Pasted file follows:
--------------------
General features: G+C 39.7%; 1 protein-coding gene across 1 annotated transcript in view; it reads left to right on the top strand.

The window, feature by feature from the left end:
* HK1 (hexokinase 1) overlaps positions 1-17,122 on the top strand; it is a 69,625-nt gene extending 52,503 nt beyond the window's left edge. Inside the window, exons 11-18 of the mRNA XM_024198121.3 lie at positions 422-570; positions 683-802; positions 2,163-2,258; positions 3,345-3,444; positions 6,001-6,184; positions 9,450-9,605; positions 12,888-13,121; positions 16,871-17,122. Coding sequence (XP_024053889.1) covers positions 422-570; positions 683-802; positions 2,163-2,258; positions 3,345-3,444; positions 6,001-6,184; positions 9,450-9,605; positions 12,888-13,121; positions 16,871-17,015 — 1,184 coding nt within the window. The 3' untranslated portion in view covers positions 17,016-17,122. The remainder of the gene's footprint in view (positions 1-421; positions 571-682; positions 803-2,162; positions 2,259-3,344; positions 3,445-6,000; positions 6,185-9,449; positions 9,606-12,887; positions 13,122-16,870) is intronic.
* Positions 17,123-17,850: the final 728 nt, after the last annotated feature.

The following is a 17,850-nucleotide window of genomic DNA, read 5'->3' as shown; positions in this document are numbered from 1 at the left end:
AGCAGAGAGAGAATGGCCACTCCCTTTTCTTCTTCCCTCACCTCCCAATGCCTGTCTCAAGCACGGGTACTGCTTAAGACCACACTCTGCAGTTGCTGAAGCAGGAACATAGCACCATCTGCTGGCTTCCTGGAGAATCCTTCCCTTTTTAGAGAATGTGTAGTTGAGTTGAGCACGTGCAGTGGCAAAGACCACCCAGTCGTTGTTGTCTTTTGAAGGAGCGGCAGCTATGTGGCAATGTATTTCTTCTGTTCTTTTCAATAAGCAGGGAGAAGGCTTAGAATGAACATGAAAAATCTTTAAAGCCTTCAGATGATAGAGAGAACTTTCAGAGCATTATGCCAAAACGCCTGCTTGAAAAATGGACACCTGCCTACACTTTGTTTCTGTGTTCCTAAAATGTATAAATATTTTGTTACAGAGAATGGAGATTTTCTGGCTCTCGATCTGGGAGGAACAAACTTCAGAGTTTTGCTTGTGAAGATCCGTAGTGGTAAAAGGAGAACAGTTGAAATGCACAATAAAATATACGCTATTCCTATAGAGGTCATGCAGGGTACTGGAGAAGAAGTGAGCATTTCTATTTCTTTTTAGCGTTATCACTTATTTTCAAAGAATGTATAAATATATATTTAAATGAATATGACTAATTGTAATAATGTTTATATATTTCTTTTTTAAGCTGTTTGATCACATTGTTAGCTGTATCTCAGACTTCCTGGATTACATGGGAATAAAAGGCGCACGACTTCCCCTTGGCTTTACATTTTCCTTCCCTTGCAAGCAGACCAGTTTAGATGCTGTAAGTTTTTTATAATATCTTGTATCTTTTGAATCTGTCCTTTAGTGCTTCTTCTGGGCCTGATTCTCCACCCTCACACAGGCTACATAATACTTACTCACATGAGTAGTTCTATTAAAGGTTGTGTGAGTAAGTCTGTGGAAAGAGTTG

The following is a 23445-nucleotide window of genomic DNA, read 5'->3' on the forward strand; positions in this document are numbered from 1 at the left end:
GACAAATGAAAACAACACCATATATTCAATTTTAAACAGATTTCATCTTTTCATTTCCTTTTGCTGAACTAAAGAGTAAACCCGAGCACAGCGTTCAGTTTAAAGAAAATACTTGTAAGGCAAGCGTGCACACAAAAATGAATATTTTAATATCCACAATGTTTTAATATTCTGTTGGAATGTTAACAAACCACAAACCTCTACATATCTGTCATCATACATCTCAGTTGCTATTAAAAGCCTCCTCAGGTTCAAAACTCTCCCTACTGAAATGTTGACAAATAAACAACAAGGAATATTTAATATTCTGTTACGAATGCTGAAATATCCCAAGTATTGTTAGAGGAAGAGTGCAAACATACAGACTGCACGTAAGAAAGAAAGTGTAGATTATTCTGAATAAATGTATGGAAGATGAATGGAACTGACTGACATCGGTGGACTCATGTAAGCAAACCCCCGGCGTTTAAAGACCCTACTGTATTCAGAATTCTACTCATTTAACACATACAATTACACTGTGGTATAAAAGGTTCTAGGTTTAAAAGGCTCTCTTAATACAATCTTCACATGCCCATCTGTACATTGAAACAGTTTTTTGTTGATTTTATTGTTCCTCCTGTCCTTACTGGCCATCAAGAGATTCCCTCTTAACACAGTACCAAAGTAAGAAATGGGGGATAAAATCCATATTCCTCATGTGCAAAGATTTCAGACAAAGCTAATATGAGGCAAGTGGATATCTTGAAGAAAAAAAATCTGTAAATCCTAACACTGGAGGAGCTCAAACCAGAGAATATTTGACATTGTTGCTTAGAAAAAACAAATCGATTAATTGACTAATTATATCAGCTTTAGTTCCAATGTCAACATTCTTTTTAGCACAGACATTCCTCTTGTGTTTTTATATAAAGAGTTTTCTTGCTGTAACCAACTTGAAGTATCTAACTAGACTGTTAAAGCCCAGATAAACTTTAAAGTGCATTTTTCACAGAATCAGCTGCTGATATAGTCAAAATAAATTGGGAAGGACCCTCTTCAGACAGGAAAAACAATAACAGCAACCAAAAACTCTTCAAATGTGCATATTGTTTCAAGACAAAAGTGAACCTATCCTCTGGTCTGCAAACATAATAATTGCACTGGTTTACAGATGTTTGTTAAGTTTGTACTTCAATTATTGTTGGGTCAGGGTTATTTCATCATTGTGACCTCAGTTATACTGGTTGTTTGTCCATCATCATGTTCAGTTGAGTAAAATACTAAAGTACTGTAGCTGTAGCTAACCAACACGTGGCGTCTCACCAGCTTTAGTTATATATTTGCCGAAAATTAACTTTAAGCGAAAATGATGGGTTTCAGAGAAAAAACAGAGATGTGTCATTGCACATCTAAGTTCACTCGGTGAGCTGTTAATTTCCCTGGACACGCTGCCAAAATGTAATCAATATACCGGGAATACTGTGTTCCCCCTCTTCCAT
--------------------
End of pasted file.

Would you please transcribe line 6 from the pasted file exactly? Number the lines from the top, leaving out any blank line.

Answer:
AGCAGAGAGAGAATGGCCACTCCCTTTTCTTCTTCCCTCACCTCCCAATGCCTGTCTCAAGCACGGGTACTGCTTAAGACCACACTCTGCAGTTGCTGAAGCAGGAACATAGCACCATCTGCTGGCTTCCTGGAGAATCCTTCCCTTTTTAGAGAATGTGTAGTTGAGTTGAGCACGTGCAGTGGCAAAGACCACCCAGTCGTTGTTGTCTTTTGAAGGAGCGGCAGCTATGTGGCAATGTATTTCTTCTGTTCTTTTCAATAAGCAGGGAGAAGGCTTAGAATGAACATGAAAAATCTTTAAAGCCTTCAGATGATAGAGAGAACTTTCAGAGCATTATGCCAAAACGCCTGCTTGAAAAATGGACACCTGCCTACACTTTGTTTCTGTGTTCCTAAAATGTATAAATATTTTGTTACAGAGAATGGAGATTTTCTGGCTCTCGATCTGGGAGGAACAAACTTCAGAGTTTTGCTTGTGAAGATCCGTAGTGGTAAAAGGAGAACAGTTGAAATGCACAATAAAATATACGCTATTCCTATAGAGGTCATGCAGGGTACTGGAGAAGAAGTGAGCATTTCTATTTCTTTTTAGCGTTATCACTTATTTTCAAAGAATGTATAAATATATATTTAAATGAATATGACTAATTGTAATAATGTTTATATATTTCTTTTTTAAGCTGTTTGATCACATTGTTAGCTGTATCTCAGACTTCCTGGATTACATGGGAATAAAAGGCGCACGACTTCCCCTTGGCTTTACATTTTCCTTCCCTTGCAAGCAGACCAGTTTAGATGCTGTAAGTTTTTTATAATATCTTGTATCTTTTGAATCTGTCCTTTAGTGCTTCTTCTGGGCCTGATTCTCCACCCTCACACAGGCTACATAATACTTACTCACATGAGTAGTTCTATTAAAGGTTGTGTGAGTAAGTCTGTGGAAAGAGTTG